Fate: The Winx Saga – Season 1


Not Your Average Fairy Tale

Main Cast: Abigail Cowen, Hannah van der Westhuysen

Creator: Brian Young

I am neither a teenager nor a young adult, but that doesn’t stop me from enjoying entertainment created for them. In fact, right now I rather prefer YA fantasy to anything the real world has to dish up. So when I spotted Fate: The Winx Saga, about a bunch of magical teens at a school just for magical teens, I knew I’d be watching.

Fate: The Winx Saga (or as I have been calling it, just Winx) looks like a very straightforward rip-off of Harry Potter. And make no mistake, that’s exactly what it is. It’s a little more PG in its romantic themes, and a little less masterfully created, but it is a group of young people attending a boarding school that teaches them how to use their magic.

The main character is Bloom (Abigail Cowen), whose parents are Muggles….er, not magical. She has come to Alfea, a school in the Otherworld, to learn how to control her magic. The outside world knows nothing of the Otherworld and her parents think she’s at an exclusive school in Switzerland.

This first season of Winx follows Bloom as she learns about herself and this strange new world, and helps the school ward off a terrible threat. I know, I know, they might as well have named her Carry Lotter and given her and owl named Tedwig. But I like this world.

Bloom shares a dorm suite with four other girls: Stella (Hannah van der Westhuysen), who is very snobby and jealous; Aisha (Precious Mustapha), who is a smart, rule-following swimmer; Musa (Elisha Applebaum), who really can’t be bothered with all this nonsense and keeps her headphones on; and Terra (Eliot Salt), who really just wants to make friends and tend to her plants. It is primarily this group that we follow through the season.

First of all, I love Terra with my whole heart. Eliot Salt makes her so vulnerable and frustrating and loveable, I want to give her a hug. The other characters vacillate wildly between interesting, sympathetic, and infuriating, just like regular teenagers. The acting is solid, though a bit rough around the edges. I suspect, given time, these young people will grow nicely into their roles.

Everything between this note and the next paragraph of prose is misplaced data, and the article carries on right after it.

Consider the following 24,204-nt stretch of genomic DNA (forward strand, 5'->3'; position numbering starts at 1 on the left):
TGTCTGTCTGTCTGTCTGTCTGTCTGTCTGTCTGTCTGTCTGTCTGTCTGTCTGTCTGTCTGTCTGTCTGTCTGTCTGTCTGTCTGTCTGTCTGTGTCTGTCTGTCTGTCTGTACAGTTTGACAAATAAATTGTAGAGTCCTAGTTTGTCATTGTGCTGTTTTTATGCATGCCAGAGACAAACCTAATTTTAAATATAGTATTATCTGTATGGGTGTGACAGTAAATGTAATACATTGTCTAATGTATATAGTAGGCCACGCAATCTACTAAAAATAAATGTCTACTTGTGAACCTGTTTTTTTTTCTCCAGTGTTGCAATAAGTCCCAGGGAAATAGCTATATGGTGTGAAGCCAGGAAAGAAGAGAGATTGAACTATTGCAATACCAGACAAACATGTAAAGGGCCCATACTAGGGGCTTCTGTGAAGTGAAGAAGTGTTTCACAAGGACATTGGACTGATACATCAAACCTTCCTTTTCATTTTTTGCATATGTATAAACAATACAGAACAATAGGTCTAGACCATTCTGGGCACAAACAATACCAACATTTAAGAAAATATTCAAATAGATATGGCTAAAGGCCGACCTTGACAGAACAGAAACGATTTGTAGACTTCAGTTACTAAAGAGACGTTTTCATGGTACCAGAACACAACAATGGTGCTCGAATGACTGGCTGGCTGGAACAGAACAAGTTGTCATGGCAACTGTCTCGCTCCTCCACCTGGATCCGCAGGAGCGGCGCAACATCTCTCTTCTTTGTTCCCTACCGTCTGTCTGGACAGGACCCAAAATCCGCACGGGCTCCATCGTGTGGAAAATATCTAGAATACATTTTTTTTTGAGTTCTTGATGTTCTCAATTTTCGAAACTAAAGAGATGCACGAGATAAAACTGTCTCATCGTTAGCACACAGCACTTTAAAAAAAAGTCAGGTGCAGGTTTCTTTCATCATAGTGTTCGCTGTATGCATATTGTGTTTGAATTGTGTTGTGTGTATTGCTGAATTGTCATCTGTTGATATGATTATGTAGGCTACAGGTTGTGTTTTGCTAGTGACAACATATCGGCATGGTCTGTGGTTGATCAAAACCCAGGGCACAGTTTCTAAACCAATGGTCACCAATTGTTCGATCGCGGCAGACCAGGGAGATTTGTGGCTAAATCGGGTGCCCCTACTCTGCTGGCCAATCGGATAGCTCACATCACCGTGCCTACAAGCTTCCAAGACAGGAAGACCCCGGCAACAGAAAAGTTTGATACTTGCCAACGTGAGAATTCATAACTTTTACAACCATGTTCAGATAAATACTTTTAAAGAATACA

There are some twists away from Hogwarts in the world building, including an entirely different sort of magic. Its origins are darker, and its foes more formidable from the start. The adults (of whom there are disquietingly few) have their own bonds and secrets that put everyone in jeopardy.

Since we’ve only got six episodes in this season, we only scratch the surface of this world that shows promise of being quite complex and interesting. The show is based on an animated Nickelodeon series called Winx Club, and I suspect the showrunners have made everything a touch darker for this live action adaptation.

Overall, I enjoyed Fate: The Winx Saga’s first season. It’s dark and broody, but I like most of the characters and the potential for some meaty world building. There are complaints out there that it isn’t true to its source material, but frankly, I don’t care. I didn’t see the animated version, and I have no interest in doing so, so I’m happy just to judge Winx on its merits.

I’m giving it 3 ½ stars, rounded down, because the first season wasn’t really long enough to develop the characters or world. Winx has not been officially renewed by Netflix, but I hope they give it at least one more season to see what it can become.

Fate: The Winx Saga is currently streaming on Netflix.

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